3 ways to increase your GMAT score


Having a high GMAT score can do wonders for your MBA application.

In fact, according to Linda Abraham, founder of Accepted, the GMAT is one of the most critical components of the MBA application.

“If your GMAT is more than thirty points lower than your target school’s average GMAT, it could put you at a disadvantage and force the rest of your application to work overtime,” Abraham writes. “You would have to come up with something more compelling to overcome that kind of GMAT deficit in a top competitive school. This is because if you come from a common candidate profile or a group that tends to do well on the GMAT, a lower than average score could prevent you from coming out – even if the rest of your application is competitive. “

A good mark on the exam is important, especially if you even want a chance to apply to the best B. Matt Symonds schools, from Fortuna Admissions, recently offered some tips on how applicants can increase their GMAT score.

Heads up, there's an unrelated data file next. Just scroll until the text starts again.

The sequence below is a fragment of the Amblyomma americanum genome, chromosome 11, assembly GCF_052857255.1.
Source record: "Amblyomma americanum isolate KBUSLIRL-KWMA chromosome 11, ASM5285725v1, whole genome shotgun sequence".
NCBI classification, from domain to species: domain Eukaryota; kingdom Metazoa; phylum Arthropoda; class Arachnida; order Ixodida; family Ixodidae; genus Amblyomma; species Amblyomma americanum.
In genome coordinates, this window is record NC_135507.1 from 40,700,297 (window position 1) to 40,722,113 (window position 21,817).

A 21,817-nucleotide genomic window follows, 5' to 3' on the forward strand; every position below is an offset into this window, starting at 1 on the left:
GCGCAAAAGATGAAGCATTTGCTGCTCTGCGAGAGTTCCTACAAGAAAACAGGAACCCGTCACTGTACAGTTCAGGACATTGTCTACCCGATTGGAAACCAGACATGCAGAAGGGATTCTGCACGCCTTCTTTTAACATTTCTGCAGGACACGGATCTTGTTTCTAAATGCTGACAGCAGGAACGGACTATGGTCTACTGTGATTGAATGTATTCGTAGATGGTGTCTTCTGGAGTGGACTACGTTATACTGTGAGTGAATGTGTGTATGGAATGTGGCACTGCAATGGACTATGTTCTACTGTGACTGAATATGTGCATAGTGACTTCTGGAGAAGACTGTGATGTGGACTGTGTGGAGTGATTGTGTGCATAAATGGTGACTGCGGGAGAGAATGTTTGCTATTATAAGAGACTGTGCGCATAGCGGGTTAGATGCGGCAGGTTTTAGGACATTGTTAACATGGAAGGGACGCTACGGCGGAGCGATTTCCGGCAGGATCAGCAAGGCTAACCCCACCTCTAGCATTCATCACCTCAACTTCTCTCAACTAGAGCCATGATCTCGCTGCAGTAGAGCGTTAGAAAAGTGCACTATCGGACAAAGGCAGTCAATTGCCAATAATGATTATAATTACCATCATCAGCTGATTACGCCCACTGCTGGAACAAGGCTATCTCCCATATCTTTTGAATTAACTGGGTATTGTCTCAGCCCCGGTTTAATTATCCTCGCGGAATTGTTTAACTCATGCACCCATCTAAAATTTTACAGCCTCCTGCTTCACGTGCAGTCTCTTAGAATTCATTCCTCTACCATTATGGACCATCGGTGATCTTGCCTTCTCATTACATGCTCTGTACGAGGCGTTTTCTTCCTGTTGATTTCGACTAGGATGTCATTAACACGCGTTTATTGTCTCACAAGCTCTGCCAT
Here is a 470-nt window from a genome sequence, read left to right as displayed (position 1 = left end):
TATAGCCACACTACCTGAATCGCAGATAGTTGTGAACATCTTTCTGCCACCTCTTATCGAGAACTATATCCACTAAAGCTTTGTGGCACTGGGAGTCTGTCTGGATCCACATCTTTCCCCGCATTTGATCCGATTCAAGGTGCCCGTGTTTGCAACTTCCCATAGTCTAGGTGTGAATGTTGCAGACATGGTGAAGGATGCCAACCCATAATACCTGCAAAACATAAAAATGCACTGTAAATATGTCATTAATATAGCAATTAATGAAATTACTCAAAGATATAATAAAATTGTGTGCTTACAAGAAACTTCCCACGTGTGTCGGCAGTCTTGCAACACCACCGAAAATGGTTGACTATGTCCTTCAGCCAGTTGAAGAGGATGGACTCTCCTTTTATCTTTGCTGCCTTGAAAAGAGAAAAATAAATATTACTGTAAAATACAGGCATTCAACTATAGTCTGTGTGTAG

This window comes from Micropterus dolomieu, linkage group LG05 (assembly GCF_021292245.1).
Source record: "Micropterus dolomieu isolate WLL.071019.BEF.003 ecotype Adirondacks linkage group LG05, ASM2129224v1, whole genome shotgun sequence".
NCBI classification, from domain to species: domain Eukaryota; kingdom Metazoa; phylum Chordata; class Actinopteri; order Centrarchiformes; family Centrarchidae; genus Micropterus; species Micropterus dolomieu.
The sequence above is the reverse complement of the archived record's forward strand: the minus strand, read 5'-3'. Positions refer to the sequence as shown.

Symonds says candidates need to embrace the “two G’s” – courage and a spirit of growth – if they are to master GMAT.

“Too often applicants fail to reach their full potential on the GMAT because they give up too early in the study process,” writes Symonds. “In fact, over the years, I’ve seen guts be the number one predictor of students who will achieve the highest GMAT scores and of students who will settle for scores well below what they could earn.

When it comes to having a growth mindset, says Symonds, you’ll have to overcome obstacles by setting goals.

“With a spirit of growth, each obstacle is another rung of GMAT success, and you are no less able to climb the first rung than you are to climb the hundredth,” writes Symonds. “If anything, you get stronger as you go.”


Too often watched, sleep is essential not only for overall health, but also for productivity. This is especially true when it comes to something like GMAT preparation.

“It doesn’t make much sense to spend countless hours cramming things into your brain if, under too much stress, you lose your mind,” Symonds writes. “So make sleep as valuable as your practice and preparation.”


Similar to prioritizing sleep, incorporating breaks into your study schedule can increase productivity.

“Go for a walk or a run. Meditate. Having dinner. Get away from your computer and your phone, ”writes Symonds. “Reboot first, and you’ll get a lot more out of your hard work, and more confidence, to get going.”

Sources: Fortuna Admissions, Accepted, National Institute of Heart, Lungs and Blood

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